Safer Internet Day: more needs to be done in the EU to ensure online safety for children!
- By Federico
- In Uncategorized
11 February 2020
Today, as we celebrate Safer Internet Day 2020, it is fundamental to stress that the internet and new technology – along with hyper-connectivity – pose new risks and threats to children and young people, thus requiring a special attention from the legislator and all actors involved. Many are the challenges ahead, spanning from hate speech, cyber-bullying, aggressive advertising to serious crimes such as child sexual abuse and exploitation, as well terrorist content that can lead to serious harm. Therefore, it is key that the European Union works out a clear strategy to ensure a safer, better internet for children and young people.
The European Parliament Intergroup on Children’s Rights has made protection of children online a priority ever since its establishment in 2014, in the previous parliamentary term.
“The scourge of child sexual abuse material on the internet has heightened at an unprecedented level. Law-enforcement authorities and other civil society organizations – including hotlines – have registered an intense spike in reports of Child Sexual Abuse Material online. Every single new view of an image depicting child sexual abuse is one too many, as it is a traumatic experience for the victim that can haunt them well into adulthood with detrimental consequences for their psycho-physical well-being. It is crucial to intensify efforts at all levels to fight child sexual abuse and exploitation online by enhancing cooperation among law-enforcement authorities, strengthening preventive measures for potential offenders and increasing cooperation with the industry” – said MEP Caterina Chinnici, Co-Chair of the Intergroup on Children’s Rights and co-author of the European Parliament Resolution on the rights of the children
Children with disabilities, migrant children, children of migrant background, children from minorities and religious groups, LGBTI children, children of LGBTI parents, stateless or undocumented children, are disproportionately exposed to online bullying and discrimination on multiple grounds and therefore require a specialised approach to address their specific needs in light of their vulnerabilities. Over the last few years, we have witnessed an enormous increase at an alarming pace over social media in online hate speech, anti-Semitism, anti-gypsism and xenophobia.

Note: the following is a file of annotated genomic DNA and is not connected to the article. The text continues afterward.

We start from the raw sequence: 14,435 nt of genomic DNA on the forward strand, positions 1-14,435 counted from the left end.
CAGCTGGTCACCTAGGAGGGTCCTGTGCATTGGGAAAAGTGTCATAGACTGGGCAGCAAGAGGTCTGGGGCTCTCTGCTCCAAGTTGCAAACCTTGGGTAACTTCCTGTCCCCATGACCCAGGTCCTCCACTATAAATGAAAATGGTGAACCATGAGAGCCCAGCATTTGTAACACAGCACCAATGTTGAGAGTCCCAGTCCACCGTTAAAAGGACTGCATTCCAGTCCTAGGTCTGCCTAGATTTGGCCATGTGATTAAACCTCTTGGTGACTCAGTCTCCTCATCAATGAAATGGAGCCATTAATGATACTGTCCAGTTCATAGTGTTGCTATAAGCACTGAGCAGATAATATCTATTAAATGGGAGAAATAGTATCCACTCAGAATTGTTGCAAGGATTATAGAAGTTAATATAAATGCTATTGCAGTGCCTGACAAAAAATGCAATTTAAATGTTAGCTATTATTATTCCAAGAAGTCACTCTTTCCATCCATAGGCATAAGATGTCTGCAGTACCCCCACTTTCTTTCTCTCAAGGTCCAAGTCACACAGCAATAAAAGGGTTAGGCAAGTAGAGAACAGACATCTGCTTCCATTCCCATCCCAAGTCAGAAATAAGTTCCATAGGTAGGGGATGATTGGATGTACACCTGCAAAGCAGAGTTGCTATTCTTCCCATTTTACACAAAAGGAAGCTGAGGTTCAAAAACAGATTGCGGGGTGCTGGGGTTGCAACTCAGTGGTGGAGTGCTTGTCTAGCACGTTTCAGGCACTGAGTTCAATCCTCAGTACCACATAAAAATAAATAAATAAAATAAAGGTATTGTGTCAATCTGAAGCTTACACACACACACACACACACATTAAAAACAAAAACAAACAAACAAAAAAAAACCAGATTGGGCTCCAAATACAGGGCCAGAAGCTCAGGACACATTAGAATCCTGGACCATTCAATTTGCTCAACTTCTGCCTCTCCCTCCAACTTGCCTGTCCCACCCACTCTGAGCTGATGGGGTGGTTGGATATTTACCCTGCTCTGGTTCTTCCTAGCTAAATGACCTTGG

“No one of us can overcome those challenges by ourselves; we need a strong partnership between the decision-makers, companies and civil society, but also parents, to build together a safer and better internet for our children. Children need role models and a positive narrative to do better. The Internet offers tremendous opportunities to empower children and young people and change the rhetoric. Children and young people themselves have an important role to play and they need to be part of the solution. Legislation alone is not enough; there is not a one-fit-all solution, but the key lies in cooperation and working together with the industry and all actors involved” – said MEP David Lega, Co-Chair of the Intergroup on Children’s Rights.
The recent European Parliament Resolution on children’s rights on the occasion of the 30th anniversary of the UN Convention on the Rights of the Child of 26 November 2020 – initiated by the Intergroup – comprises an entire chapter on protection of children online, with a number of specific provisions. It also calls on the European Commission to renew the ‘Better Internet for Children’ strategy set out in 2012.
Emilio Puccio, Coordinator of the Intergroup on Children’s Rights